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The freeze / frost tables consider nine probability levels in increments of 10: 10%, 20%, 30%, 40%, 50%, 60%, 70%, 80%, and 90%. The nine probability levels offer a high level of detail on how the probabilities of freeze and frost vary. Here, we focus on probability levels of 10%, 50%, and 90%, as these levels capture different levels of precision. A probability level of 10% means that, based on past temperature measurements, it is expected that the condition described will occur in 1 out of 10 years on average. Similarly, a probability level of 90% indicates that the condition described is expected to occur in 9 out of 10 years on average.

The values associated with the probability levels were calculated by analyzing weather data records collected from January 1, 1981 to December 31, 2010. These probability levels capture past trends, but trends from the past might not correspond to what we will experience today or in the future. Therefore, when interpreting these probability levels, keep in mind that the dates and values presented in the tables are best guesses of what might occur in a given year based on trends observed in previous years.

To use the dates and values summarized in the freeze / frost tables to inform selection of planting and harvesting dates, interpret the information as follows:

  • Spring and Fall Freeze Dates (Month / Day):

90%: Low precision, high risk. Use this date for risk-seeking / aggressive decision-making.

50%: Medium precision, medium risk. Use this date for risk-tolerant / moderate decision-making.

10%: High precision, low risk. Use this date for risk-averse / conservative decision-making.

  • Freeze Free Period (Days):

90%: High precision, low risk. Use this date for risk-averse / conservative decision-making.

50%: Medium precision, medium risk. Use this date for risk-tolerant / moderate decision-making.

10%: Low precision, high risk. Use this date for risk-seeking / aggressive decision-making.

Additional Resources

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The freeze / frost tables for all stations in North Carolina with available freeze / frost date probabilities.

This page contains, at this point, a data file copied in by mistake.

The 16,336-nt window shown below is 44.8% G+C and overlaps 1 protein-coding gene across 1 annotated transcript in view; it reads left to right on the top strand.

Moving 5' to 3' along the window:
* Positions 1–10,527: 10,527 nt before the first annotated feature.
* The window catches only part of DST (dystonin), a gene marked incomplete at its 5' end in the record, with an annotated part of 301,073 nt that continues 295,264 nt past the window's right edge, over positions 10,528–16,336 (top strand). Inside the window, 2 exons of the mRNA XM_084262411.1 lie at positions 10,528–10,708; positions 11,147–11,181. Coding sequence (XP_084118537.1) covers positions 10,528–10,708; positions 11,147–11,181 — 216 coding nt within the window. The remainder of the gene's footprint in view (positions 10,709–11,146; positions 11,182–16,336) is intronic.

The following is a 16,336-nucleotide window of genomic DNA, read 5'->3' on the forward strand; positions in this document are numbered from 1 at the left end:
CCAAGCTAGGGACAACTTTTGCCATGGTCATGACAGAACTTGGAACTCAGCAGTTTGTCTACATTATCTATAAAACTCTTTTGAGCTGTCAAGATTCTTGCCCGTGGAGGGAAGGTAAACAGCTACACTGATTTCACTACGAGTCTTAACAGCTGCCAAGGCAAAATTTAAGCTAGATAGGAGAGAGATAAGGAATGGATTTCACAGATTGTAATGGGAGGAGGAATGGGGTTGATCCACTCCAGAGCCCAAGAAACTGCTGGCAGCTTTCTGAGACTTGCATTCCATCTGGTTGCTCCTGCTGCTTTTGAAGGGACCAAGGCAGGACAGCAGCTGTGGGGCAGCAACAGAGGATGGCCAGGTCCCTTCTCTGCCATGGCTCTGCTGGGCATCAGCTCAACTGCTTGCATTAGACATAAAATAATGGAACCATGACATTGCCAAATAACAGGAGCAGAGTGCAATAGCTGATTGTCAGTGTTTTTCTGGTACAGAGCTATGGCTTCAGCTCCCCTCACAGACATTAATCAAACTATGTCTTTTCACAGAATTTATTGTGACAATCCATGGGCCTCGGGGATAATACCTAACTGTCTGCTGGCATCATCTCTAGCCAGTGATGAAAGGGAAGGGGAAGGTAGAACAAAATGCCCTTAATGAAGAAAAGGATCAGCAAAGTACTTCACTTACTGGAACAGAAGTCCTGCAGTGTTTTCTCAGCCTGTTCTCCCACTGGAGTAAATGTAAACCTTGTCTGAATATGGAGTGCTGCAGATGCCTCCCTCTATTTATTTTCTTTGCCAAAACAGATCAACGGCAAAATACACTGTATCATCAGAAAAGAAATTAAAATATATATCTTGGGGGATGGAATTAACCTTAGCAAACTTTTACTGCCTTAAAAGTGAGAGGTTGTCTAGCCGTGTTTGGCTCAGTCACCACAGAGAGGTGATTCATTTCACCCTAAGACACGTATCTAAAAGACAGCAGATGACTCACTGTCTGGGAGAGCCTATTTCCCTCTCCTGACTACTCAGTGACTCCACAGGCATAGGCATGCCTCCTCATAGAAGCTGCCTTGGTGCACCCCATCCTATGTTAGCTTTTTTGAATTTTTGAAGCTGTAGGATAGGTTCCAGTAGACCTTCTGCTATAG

National maps illustrating the dates of the first freeze or hard freeze in fall, and last freeze or hard freeze in spring. These maps combine climatological probabilities and current seasonal information.

Station-level climate summaries for sites across the United States, presented both as tables and graphics for probability levels ranging from 10% to 90% and temperatures from 20°F to 36°F.

Interactive maps illustrating the probable dates (10%, 50%, and 90% probability levels) of the first and last freeze / frost events at the county scale for the southeastern United States. Users can select additional criteria such as ENSO phase and temperature (20°F-32°F).

References

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Arguez, A, I. Durre, S. Applequist, M. Squires, R. Vose, X. Yin, and R. Bilotta. 2010. NOAA’s U.S. Climate Normals (1981-2010). NOAA National Centers for Environmental Information. https://data.nodc.noaa.gov/cgi-bin/iso?id=gov.noaa.ncdc:C00821.

NWS Forecast Office. NOAA National Weather Service. Accessed on 2019-09-30. Frost Freeze Information and Climatology Maps. Raleigh, NC. https://www.weather.gov/rah/FrostFreezemaps

NOAA National Centers for Environmental Information. Accessed on 2019-09-30. When to Expect Your Last Spring Freeze. https://www.ncdc.noaa.gov/news/when-expect-your-last-spring-freeze

Poling, E. Barclay (updated by Brandon Hopper). 2017. Comments on Types of Spring Cold Events in North Carolina. NC State Extension. https://strawberries.ces.ncsu.edu/2017/01/comments-on-types-of-spring-cold-events-in-north-carolina-friday-jan-27-2017/

Acknowledgments

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The authors would like to thank Pam Knox of University of Georgia, Rebecca Cumbie Ward and Charlotte Glen of NC State University for constructive input that improved the editorial quality of this publication.

Authors

Assistant Professor
Biological & Agricultural Engineering
Undergraduate Student
Biological & Agricultural Engineering
Philip Morris Professor
Biological & Agricultural Engineering

Publication date: Feb. 28, 2020
AG-873